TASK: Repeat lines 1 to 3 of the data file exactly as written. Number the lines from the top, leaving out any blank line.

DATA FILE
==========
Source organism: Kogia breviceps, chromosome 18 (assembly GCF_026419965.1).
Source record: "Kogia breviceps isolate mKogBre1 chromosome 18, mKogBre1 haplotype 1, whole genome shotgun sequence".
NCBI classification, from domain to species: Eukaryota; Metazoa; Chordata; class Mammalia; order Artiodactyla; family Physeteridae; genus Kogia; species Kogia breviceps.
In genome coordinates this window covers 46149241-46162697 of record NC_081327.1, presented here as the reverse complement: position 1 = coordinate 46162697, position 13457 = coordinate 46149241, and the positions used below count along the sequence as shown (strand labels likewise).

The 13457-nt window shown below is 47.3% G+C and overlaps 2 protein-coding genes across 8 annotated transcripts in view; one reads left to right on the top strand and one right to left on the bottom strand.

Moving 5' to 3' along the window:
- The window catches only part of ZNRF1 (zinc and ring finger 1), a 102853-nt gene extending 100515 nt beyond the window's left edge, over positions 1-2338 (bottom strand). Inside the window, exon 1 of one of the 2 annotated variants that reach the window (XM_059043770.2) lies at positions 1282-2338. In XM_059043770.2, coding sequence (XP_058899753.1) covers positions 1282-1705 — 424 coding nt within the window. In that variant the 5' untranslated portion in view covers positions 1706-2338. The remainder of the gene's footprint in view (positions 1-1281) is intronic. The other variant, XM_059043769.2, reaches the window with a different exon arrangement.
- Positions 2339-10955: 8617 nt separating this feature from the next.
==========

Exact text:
Source organism: Kogia breviceps, chromosome 18 (assembly GCF_026419965.1).
Source record: "Kogia breviceps isolate mKogBre1 chromosome 18, mKogBre1 haplotype 1, whole genome shotgun sequence".
NCBI classification, from domain to species: Eukaryota; Metazoa; Chordata; class Mammalia; order Artiodactyla; family Physeteridae; genus Kogia; species Kogia breviceps.